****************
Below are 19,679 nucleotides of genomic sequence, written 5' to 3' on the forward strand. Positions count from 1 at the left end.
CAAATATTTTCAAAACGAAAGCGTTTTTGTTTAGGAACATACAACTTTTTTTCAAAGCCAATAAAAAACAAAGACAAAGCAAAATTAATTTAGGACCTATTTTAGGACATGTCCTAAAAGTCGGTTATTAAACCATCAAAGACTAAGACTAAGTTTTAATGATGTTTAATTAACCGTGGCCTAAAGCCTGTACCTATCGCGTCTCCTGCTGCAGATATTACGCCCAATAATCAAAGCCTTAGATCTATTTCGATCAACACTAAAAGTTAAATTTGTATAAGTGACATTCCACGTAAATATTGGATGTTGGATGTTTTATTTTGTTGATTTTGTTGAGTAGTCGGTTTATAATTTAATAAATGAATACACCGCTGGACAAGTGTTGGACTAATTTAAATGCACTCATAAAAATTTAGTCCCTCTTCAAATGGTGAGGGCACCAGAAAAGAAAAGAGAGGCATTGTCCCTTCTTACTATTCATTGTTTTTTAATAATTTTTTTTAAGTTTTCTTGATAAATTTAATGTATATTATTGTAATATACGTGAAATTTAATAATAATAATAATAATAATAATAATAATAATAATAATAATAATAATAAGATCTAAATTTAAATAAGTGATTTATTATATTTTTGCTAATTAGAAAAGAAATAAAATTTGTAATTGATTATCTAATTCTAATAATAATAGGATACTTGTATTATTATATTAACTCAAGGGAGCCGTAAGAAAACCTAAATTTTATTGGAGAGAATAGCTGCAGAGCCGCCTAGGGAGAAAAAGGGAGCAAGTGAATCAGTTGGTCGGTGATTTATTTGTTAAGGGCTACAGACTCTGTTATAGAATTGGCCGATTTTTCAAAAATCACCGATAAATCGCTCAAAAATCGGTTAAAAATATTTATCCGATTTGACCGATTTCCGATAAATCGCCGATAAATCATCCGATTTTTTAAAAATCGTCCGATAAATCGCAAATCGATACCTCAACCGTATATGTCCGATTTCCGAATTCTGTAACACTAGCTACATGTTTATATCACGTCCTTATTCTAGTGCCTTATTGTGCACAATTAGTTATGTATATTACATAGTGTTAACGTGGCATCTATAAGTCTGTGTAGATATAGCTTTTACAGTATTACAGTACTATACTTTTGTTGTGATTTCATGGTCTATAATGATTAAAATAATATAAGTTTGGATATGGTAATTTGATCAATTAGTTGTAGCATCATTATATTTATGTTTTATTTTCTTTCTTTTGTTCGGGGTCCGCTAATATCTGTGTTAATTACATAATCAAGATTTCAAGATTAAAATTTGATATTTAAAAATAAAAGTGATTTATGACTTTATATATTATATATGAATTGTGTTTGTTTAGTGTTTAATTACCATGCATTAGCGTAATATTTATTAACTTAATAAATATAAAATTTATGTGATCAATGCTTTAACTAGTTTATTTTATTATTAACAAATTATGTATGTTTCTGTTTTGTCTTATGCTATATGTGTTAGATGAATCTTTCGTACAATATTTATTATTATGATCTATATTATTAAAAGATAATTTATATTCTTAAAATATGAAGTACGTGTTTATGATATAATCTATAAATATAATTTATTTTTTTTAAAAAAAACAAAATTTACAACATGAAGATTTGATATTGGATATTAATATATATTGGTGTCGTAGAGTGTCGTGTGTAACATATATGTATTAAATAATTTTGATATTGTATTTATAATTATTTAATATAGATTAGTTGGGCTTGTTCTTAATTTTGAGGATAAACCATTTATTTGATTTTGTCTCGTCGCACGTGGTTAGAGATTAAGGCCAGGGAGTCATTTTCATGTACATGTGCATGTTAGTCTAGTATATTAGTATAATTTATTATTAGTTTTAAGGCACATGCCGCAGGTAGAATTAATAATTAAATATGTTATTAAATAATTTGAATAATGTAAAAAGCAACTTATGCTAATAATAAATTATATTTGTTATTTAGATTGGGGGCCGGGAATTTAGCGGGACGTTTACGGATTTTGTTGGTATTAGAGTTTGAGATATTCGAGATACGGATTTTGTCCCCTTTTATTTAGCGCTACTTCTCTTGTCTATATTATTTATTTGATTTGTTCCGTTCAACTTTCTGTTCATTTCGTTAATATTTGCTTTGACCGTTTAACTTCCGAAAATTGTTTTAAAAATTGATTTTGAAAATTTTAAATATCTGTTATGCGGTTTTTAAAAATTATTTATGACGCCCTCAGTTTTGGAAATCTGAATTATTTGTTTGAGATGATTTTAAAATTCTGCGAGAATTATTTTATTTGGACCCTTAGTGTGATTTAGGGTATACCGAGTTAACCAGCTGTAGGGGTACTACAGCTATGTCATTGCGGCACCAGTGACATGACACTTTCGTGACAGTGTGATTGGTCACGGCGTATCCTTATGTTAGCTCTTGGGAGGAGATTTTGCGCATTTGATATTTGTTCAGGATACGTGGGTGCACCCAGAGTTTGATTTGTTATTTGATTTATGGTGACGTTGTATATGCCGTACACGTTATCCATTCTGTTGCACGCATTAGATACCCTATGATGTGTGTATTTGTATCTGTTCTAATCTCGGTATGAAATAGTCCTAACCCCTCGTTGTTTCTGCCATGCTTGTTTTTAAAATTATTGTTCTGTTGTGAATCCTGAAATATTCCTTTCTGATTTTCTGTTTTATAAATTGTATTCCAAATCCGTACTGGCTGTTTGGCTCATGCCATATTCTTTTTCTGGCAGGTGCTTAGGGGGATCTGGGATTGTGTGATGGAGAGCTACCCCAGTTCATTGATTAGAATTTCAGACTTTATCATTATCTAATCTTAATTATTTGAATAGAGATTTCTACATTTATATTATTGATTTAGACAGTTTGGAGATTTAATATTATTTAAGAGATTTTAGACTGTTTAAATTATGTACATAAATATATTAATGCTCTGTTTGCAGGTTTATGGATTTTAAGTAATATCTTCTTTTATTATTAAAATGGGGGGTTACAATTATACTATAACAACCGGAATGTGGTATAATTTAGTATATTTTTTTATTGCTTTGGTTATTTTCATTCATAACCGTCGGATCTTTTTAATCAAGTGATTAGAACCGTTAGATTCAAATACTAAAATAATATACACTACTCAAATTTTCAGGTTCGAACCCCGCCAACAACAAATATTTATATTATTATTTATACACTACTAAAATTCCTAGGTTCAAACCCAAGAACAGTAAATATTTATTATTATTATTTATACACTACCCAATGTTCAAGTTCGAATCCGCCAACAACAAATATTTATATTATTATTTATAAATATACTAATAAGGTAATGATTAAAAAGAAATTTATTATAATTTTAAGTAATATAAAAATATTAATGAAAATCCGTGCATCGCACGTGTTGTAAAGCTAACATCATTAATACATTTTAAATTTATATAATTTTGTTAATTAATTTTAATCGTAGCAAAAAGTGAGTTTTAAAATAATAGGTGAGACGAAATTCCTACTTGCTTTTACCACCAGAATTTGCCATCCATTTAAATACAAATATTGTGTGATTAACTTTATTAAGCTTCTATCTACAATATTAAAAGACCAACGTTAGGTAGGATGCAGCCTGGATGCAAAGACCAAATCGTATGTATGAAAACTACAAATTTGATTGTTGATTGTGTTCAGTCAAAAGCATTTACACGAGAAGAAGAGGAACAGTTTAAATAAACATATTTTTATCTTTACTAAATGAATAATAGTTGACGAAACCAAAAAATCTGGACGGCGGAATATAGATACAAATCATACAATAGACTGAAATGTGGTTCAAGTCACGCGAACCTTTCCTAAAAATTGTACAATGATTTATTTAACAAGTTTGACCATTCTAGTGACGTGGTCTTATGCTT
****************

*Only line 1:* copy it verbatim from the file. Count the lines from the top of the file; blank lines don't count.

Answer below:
Below are 19,679 nucleotides of genomic sequence, written 5' to 3' on the forward strand. Positions count from 1 at the left end.